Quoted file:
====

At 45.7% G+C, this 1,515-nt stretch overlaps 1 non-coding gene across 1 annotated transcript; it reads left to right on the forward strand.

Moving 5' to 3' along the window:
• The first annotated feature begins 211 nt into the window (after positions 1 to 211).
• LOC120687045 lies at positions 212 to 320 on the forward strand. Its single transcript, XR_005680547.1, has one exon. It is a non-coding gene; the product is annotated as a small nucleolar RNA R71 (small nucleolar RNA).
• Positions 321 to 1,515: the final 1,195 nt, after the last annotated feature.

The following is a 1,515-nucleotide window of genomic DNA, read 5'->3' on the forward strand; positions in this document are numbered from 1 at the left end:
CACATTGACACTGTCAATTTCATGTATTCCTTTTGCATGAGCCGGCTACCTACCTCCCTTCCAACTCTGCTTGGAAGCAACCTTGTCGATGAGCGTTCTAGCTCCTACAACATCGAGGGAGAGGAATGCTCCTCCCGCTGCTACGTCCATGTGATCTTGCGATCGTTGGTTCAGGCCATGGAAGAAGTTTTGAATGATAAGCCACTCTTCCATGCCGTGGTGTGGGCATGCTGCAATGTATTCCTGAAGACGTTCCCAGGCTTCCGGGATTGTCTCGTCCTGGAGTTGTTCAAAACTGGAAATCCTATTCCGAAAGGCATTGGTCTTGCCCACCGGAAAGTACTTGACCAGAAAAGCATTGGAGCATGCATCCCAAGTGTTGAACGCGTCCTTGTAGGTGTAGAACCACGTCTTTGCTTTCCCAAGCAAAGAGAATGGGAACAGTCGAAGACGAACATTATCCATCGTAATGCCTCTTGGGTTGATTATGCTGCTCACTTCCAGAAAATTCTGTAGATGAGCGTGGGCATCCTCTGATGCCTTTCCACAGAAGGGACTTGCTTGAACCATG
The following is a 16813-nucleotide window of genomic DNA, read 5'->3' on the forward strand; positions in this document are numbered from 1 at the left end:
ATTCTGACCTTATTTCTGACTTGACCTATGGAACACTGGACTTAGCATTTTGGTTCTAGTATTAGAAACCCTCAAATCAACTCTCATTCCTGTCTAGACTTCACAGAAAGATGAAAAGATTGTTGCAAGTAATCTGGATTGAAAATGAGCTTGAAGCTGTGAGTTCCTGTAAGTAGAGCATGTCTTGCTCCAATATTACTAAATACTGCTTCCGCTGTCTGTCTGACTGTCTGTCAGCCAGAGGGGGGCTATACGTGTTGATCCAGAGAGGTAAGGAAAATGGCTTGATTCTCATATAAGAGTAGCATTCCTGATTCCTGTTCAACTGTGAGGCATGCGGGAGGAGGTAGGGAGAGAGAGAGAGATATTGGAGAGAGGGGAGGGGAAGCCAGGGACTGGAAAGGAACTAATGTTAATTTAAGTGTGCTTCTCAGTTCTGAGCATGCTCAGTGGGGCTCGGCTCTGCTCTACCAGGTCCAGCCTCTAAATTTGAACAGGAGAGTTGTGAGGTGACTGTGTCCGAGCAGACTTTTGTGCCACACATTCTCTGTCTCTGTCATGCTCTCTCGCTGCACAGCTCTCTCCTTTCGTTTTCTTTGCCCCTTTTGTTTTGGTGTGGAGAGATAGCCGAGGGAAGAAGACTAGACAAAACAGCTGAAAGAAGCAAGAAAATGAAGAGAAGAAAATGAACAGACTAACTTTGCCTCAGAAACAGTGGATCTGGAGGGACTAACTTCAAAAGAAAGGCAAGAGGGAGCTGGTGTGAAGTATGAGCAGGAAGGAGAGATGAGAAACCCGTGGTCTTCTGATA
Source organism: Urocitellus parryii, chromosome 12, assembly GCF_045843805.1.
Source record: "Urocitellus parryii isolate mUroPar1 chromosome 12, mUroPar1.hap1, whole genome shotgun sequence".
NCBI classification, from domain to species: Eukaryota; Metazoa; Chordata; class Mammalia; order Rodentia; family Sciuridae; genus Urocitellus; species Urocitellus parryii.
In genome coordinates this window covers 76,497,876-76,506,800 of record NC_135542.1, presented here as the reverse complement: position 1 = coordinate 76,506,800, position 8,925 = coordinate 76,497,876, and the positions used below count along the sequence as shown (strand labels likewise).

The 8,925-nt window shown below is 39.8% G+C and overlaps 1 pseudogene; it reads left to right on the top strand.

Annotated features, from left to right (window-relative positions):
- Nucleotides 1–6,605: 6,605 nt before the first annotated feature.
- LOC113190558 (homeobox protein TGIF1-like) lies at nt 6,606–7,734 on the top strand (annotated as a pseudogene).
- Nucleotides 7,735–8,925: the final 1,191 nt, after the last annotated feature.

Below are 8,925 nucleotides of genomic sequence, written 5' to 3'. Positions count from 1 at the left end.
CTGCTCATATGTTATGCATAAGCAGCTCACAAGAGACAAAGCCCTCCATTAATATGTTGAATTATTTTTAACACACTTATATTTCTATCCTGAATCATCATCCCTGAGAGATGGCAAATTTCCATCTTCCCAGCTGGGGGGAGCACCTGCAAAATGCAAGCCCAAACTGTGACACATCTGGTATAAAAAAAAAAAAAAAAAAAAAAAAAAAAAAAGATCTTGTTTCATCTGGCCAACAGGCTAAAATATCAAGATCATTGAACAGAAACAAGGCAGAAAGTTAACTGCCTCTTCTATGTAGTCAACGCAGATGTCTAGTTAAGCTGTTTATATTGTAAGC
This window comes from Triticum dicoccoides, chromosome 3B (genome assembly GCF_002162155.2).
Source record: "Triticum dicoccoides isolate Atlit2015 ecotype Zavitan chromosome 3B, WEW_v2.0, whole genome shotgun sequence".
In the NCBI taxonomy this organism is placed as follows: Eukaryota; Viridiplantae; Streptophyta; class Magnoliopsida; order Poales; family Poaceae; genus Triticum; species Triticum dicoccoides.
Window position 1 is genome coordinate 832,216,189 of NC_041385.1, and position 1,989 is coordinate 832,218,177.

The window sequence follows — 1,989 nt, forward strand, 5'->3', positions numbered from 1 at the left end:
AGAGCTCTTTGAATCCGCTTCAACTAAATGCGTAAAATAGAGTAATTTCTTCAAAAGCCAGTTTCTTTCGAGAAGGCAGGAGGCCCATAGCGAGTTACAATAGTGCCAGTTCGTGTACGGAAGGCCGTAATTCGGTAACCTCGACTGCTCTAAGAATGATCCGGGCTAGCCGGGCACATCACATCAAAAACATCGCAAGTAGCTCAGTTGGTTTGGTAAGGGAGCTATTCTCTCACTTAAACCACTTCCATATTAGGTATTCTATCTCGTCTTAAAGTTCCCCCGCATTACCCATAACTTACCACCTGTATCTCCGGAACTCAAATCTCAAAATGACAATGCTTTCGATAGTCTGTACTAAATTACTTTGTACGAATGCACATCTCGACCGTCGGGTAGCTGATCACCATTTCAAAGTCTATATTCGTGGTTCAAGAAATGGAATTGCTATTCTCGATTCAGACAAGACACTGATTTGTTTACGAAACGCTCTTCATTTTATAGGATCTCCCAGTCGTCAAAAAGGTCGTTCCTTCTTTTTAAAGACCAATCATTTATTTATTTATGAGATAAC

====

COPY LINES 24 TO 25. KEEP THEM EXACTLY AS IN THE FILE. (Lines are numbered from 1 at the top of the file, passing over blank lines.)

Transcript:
Window position 1 is genome coordinate 832,216,189 of NC_041385.1, and position 1,989 is coordinate 832,218,177.

The window sequence follows — 1,989 nt, forward strand, 5'->3', positions numbered from 1 at the left end: